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  • Cited by 7
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    This article has been cited by the following publications. This list is generated based on data provided by CrossRef.

    Gardner, Charlie J. 2016. Use of Mangroves by Lemurs. International Journal of Primatology,

    Ameca y Juárez, Eric I. Ellis, Edward A. and Rodríguez-Luna, Ernesto 2015. Quantifying the severity of hurricanes on extinction probabilities of a primate population: Insights into “Island” extirpations. American Journal of Primatology, Vol. 77, Issue. 7, p. 786.

    Ameca y Juárez, E. I. Mace, G. M. Cowlishaw, G. and Pettorelli, N. 2014. Identifying species' characteristics associated with natural population die-offs in mammals. Animal Conservation, Vol. 17, Issue. 1, p. 35.

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    Johnson, Steig E. Ingraldi, Christina Ralainasolo, Fidimalala B. Andriamaharoa, Hubert E. Ludovic, Reza Birkinshaw, Christopher R. Wright, Patricia C. and Ratsimbazafy, Jonah H. 2011. Gray-headed Lemur (Eulemur cinereiceps) Abundance and Forest Structure Dynamics at Manombo, Madagascar. Biotropica, Vol. 43, Issue. 3, p. 371.

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    Tarnaud, Laurent 2006. Feeding behavior of lactating brown lemur females (Eulemur fulvus) in Mayotte: influence of infant age and plant phenology. American Journal of Primatology, Vol. 68, Issue. 10, p. 966.


A major increase in the population of brown lemurs on Mayotte since the decline reported in 1987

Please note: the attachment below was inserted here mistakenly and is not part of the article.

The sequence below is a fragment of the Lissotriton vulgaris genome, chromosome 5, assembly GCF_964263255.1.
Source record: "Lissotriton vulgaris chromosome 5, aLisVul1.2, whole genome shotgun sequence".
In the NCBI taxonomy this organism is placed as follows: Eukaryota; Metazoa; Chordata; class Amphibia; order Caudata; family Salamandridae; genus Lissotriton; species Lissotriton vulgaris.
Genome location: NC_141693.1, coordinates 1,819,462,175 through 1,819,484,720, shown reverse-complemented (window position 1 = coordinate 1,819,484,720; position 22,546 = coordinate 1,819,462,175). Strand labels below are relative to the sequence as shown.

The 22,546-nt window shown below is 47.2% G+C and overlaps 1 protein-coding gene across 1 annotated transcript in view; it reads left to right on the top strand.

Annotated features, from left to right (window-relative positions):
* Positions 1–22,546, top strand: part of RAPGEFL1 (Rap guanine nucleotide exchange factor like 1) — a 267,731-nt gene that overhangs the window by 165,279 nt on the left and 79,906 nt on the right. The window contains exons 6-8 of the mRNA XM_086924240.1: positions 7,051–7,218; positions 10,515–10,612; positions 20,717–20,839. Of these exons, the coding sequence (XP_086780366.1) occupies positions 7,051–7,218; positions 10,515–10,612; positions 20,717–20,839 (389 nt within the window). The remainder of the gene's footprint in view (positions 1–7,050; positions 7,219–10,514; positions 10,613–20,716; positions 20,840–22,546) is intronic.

• Laurent Tarnaud (a1) and Bruno Simmen (a1)
  • DOI:
  • Published online: 01 July 2002

The population of the Mayotte brown lemur Eulemur fulvus fulvus on the island of Mayotte in the Indian Ocean was reported to have decreased by 50% between 1975 and 1987, from 50,000 to 25,000. From a series of censuses carried out in 1999 and 2000 in the various vegetation types of the island, we estimate that the lemur population now numbers 42,000–72,000. The decline observed in 1987 may have been largely caused by the cyclone that devastated Mayotte in 1984. That the population has recovered must not obscure the fact that loss of forest, increased human pressure associated with further development of infrastructure, and changes in agricultural practices will undoubtedly continue to affect this species on Mayotte.

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  • ISSN: 0030-6053
  • EISSN: 1365-3008
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